Ignatiy Vishnevetsky from The Onion A.V. Club, November 5, 2015, Unique and monumental, Out 1 is the most paranoid movie ever made
As strikes and riots shut down France in May of 1968, slogan graffiti spread like kudzu over the sidewalks, one of the best-remembered being: “All power to the imagination!” Jacques Rivette’s monumental Out 1 is set almost exactly two years later, in a hazy “What now?” where imagination is just about all people have left of those earlier days—and the thing about imagination is that it’s solitary and private, and not much of a substitute for the high of thinking everything is about to change for the better. Uniquely ambitious, Rivette’s film (technically a serial) spends nearly 13 hours stitching paranoia, loneliness, comedy, and mystical symbolism into a crazy quilt big enough to cover a generation. And though its first-ever American release is bound to dispel some of the air of sacrament and mystery that has surrounded Out 1 for decades, perhaps it will now be better seen for what it is: the medium’s most indelible portrait of an era of lost ideals and a funky, one-of-a-kind vision of individuals searching to be part of something bigger and more meaningful than themselves, even if only as a delusion.
Partly inspired by dream-like, silent-era Louis Feuillade serials like Les Vampires and Fantômas, Out 1 plants many of the best French actors of its time into a plot that can only be explained with Venn diagrams and flowcharts, involving two scam artists, two experimental theater troupes, two Ancient Greek plays, a boutique shop, a secret society modeled on Honoré De Balzac’s History Of The Thirteen, and cryptic messages decoded through Lewis Carroll’s “The Hunting Of The Snark.” This is 1970—the real 1970, not a tasteful recreation—and people wear neckerchiefs, shearling coats with toggle buttons, gypsy prints, leather jackets, and pants with flared legs. Shot largely handheld on 16mm, Out 1 could pass for a documentary on what it meant to dress and live hip in the streets and unevenly painted bohemian spaces of Paris in that era. In stretches, it has the off-the-cuff luster of color street photography, with cinematographer Pierre-William Glenn’s frames bursting with the purples, pinks, and greens of fabric and paint, made tactile by the fuzz of film grain.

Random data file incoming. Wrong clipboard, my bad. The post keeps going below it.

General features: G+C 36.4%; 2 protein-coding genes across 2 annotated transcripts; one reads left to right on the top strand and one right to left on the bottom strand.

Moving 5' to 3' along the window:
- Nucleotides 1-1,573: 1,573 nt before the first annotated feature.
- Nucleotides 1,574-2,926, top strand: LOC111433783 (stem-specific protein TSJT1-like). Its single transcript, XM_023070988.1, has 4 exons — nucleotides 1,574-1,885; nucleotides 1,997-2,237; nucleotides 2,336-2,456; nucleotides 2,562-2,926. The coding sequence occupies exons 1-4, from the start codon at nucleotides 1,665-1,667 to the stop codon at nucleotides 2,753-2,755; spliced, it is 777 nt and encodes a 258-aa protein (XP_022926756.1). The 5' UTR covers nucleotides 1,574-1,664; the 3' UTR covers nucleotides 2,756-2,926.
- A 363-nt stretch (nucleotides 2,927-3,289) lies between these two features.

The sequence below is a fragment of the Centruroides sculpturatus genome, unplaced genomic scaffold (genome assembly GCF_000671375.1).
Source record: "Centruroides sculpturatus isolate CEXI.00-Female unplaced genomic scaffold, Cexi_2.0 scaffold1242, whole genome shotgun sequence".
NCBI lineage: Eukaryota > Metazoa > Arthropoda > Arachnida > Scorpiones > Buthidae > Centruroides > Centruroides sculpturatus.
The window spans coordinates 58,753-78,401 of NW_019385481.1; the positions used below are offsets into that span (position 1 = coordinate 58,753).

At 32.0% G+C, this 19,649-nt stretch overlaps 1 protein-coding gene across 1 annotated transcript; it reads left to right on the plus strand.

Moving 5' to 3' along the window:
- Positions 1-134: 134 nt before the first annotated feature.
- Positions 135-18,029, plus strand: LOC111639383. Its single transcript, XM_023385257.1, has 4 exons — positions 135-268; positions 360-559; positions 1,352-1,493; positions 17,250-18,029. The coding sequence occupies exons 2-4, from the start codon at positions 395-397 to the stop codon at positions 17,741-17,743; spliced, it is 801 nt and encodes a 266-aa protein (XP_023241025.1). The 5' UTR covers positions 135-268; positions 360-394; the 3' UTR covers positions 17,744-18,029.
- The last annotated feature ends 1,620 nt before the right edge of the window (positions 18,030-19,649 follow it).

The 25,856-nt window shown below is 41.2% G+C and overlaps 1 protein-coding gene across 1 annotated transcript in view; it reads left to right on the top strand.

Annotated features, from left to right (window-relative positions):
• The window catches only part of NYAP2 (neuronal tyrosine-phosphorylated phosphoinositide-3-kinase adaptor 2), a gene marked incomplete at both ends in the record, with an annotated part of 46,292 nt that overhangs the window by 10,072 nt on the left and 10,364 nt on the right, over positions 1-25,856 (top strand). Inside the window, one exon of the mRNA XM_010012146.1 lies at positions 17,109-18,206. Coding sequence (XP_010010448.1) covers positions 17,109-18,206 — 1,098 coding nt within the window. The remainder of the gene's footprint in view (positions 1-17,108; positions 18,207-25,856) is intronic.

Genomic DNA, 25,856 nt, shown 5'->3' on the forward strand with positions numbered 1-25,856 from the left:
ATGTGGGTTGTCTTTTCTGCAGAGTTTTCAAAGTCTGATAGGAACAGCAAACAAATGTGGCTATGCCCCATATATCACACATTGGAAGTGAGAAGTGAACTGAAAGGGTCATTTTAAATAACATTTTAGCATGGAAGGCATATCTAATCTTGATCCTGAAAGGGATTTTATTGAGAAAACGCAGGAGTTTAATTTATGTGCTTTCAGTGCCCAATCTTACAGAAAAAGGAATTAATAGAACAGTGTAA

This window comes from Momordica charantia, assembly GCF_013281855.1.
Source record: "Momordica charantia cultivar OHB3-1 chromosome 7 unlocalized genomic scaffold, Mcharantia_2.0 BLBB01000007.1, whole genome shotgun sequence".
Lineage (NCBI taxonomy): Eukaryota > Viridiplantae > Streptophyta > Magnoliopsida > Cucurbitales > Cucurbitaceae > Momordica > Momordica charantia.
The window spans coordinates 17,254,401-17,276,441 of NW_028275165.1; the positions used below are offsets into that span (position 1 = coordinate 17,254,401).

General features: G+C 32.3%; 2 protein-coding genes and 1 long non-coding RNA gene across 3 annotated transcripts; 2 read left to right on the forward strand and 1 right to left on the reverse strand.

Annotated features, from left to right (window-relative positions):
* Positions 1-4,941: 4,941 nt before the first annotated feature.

At the same time, it could just as easily pass for a documentary about itself, given Rivette’s taste for including flubbed takes, camera noise, crew shadows, and curious bystanders. This slipshod quality could be interpreted as a further homage to silent film, specifically the rough location shooting of the ambitious French movies of the 1910s. (One of Feuillade’s most paranoid movies, the short Erreur Tragique, actually uses this as a plot point; it’s about a man who becomes convinced that his wife is having an affair after spotting her in the background of a movie.) Could be is the operative phrase here, because these are really just side effects of a mind-bogglingly complex project being shot very quickly and cheaply. Generally, these would be left on the cutting room, but they are included here, part and parcel with characters who read sinister meaning in coincidence and nonsense.